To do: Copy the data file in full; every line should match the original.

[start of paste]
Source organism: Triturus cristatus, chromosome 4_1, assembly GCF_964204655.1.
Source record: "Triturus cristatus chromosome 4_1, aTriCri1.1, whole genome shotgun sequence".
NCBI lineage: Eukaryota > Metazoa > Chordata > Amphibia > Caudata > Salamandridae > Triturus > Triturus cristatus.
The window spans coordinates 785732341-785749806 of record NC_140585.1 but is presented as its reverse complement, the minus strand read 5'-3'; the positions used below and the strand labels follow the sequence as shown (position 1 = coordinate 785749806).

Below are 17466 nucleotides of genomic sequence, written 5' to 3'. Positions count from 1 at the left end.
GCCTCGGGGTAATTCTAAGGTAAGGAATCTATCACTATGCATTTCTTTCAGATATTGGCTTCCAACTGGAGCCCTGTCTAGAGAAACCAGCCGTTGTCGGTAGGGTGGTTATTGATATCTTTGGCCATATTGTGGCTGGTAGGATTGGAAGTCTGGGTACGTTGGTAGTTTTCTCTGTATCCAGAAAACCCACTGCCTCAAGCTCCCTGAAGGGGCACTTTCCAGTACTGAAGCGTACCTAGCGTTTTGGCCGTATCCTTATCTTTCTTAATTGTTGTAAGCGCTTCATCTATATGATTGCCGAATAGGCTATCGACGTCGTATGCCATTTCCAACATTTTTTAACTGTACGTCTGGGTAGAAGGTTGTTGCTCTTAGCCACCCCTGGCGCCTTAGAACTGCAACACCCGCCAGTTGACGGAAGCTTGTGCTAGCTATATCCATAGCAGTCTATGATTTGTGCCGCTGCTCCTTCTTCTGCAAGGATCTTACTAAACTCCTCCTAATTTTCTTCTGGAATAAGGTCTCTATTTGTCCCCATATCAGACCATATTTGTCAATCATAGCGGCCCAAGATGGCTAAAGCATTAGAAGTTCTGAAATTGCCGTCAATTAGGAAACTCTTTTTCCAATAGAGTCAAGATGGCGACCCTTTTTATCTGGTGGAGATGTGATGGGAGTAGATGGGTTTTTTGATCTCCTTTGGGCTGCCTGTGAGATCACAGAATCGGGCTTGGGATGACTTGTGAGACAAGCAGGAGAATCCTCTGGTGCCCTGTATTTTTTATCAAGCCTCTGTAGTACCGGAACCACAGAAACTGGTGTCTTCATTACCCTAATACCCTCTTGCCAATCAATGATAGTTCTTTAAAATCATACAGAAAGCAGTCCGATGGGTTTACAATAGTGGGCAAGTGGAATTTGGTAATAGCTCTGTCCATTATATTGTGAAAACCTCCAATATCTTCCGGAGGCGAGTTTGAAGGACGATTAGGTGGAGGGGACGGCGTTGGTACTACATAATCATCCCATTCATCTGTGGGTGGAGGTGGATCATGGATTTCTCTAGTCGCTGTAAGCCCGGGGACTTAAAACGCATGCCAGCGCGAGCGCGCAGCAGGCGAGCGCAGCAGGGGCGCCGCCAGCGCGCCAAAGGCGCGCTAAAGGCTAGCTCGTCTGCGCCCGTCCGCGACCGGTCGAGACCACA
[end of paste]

Source organism: Triturus cristatus, chromosome 4_1, assembly GCF_964204655.1.
Source record: "Triturus cristatus chromosome 4_1, aTriCri1.1, whole genome shotgun sequence".
NCBI lineage: Eukaryota > Metazoa > Chordata > Amphibia > Caudata > Salamandridae > Triturus > Triturus cristatus.
The window spans coordinates 785732341-785749806 of record NC_140585.1 but is presented as its reverse complement, the minus strand read 5'-3'; the positions used below and the strand labels follow the sequence as shown (position 1 = coordinate 785749806).

Below are 17466 nucleotides of genomic sequence, written 5' to 3'. Positions count from 1 at the left end.
GCCTCGGGGTAATTCTAAGGTAAGGAATCTATCACTATGCATTTCTTTCAGATATTGGCTTCCAACTGGAGCCCTGTCTAGAGAAACCAGCCGTTGTCGGTAGGGTGGTTATTGATATCTTTGGCCATATTGTGGCTGGTAGGATTGGAAGTCTGGGTACGTTGGTAGTTTTCTCTGTATCCAGAAAACCCACTGCCTCAAGCTCCCTGAAGGGGCACTTTCCAGTACTGAAGCGTACCTAGCGTTTTGGCCGTATCCTTATCTTTCTTAATTGTTGTAAGCGCTTCATCTATATGATTGCCGAATAGGCTATCGACGTCGTATGCCATTTCCAACATTTTTTAACTGTACGTCTGGGTAGAAGGTTGTTGCTCTTAGCCACCCCTGGCGCCTTAGAACTGCAACACCCGCCAGTTGACGGAAGCTTGTGCTAGCTATATCCATAGCAGTCTATGATTTGTGCCGCTGCTCCTTCTTCTGCAAGGATCTTACTAAACTCCTCCTAATTTTCTTCTGGAATAAGGTCTCTATTTGTCCCCATATCAGACCATATTTGTCAATCATAGCGGCCCAAGATGGCTAAAGCATTAGAAGTTCTGAAATTGCCGTCAATTAGGAAACTCTTTTTCCAATAGAGTCAAGATGGCGACCCTTTTTATCTGGTGGAGATGTGATGGGAGTAGATGGGTTTTTTGATCTCCTTTGGGCTGCCTGTGAGATCACAGAATCGGGCTTGGGATGACTTGTGAGACAAGCAGGAGAATCCTCTGGTGCCCTGTATTTTTTATCAAGCCTCTGTAGTACCGGAACCACAGAAACTGGTGTCTTCATTACCCTAATACCCTCTTGCCAATCAATGATAGTTCTTTAAAATCATACAGAAAGCAGTCCGATGGGTTTACAATAGTGGGCAAGTGGAATTTGGTAATAGCTCTGTCCATTATATTGTGAAAACCTCCAATATCTTCCGGAGGCGAGTTTGAAGGACGATTAGGTGGAGGGGACGGCGTTGGTACTACATAATCATCCCATTCATCTGTGGGTGGAGGTGGATCATGGATTTCTCTAGTCGCTGTAAGCCCGGGGACTTAAAACGCATGCCAGCGCGAGCGCGCAGCAGGCGAGCGCAGCAGGGGCGCCGCCAGCGCGCCAAAGGCGCGCTAAAGGCTAGCTCGTCTGCGCCCGTCCGCGACCGGTCGAGACCACA